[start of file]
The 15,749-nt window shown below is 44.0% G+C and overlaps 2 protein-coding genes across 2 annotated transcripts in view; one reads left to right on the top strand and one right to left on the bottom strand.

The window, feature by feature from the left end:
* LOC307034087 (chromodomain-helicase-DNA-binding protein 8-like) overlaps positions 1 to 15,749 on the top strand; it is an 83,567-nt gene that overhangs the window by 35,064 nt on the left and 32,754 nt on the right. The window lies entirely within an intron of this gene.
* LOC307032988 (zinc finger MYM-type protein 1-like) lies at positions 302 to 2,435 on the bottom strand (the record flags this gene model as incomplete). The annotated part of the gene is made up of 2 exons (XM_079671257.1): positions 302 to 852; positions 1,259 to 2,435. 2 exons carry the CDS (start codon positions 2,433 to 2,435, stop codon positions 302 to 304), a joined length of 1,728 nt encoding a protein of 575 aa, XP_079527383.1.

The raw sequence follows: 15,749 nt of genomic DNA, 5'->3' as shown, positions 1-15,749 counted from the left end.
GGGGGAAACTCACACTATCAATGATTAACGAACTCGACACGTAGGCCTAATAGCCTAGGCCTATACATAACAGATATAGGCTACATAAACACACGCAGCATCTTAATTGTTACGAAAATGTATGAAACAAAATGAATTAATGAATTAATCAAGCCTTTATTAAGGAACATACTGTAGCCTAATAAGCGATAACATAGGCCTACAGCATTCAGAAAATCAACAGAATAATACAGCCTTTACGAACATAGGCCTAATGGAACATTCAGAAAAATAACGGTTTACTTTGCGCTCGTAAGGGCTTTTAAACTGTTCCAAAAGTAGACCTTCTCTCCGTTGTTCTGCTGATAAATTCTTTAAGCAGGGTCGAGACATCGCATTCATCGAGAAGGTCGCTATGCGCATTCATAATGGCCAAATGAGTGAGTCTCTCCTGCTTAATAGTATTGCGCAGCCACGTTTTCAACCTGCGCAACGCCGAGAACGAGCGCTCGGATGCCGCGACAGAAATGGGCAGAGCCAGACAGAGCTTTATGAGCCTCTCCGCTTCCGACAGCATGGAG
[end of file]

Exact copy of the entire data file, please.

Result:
The 15,749-nt window shown below is 44.0% G+C and overlaps 2 protein-coding genes across 2 annotated transcripts in view; one reads left to right on the top strand and one right to left on the bottom strand.

The window, feature by feature from the left end:
* LOC307034087 (chromodomain-helicase-DNA-binding protein 8-like) overlaps positions 1 to 15,749 on the top strand; it is an 83,567-nt gene that overhangs the window by 35,064 nt on the left and 32,754 nt on the right. The window lies entirely within an intron of this gene.
* LOC307032988 (zinc finger MYM-type protein 1-like) lies at positions 302 to 2,435 on the bottom strand (the record flags this gene model as incomplete). The annotated part of the gene is made up of 2 exons (XM_079671257.1): positions 302 to 852; positions 1,259 to 2,435. 2 exons carry the CDS (start codon positions 2,433 to 2,435, stop codon positions 302 to 304), a joined length of 1,728 nt encoding a protein of 575 aa, XP_079527383.1.

The raw sequence follows: 15,749 nt of genomic DNA, 5'->3' as shown, positions 1-15,749 counted from the left end.
GGGGGAAACTCACACTATCAATGATTAACGAACTCGACACGTAGGCCTAATAGCCTAGGCCTATACATAACAGATATAGGCTACATAAACACACGCAGCATCTTAATTGTTACGAAAATGTATGAAACAAAATGAATTAATGAATTAATCAAGCCTTTATTAAGGAACATACTGTAGCCTAATAAGCGATAACATAGGCCTACAGCATTCAGAAAATCAACAGAATAATACAGCCTTTACGAACATAGGCCTAATGGAACATTCAGAAAAATAACGGTTTACTTTGCGCTCGTAAGGGCTTTTAAACTGTTCCAAAAGTAGACCTTCTCTCCGTTGTTCTGCTGATAAATTCTTTAAGCAGGGTCGAGACATCGCATTCATCGAGAAGGTCGCTATGCGCATTCATAATGGCCAAATGAGTGAGTCTCTCCTGCTTAATAGTATTGCGCAGCCACGTTTTCAACCTGCGCAACGCCGAGAACGAGCGCTCGGATGCCGCGACAGAAATGGGCAGAGCCAGACAGAGCTTTATGAGCCTCTCCGCTTCCGACAGCATGGAG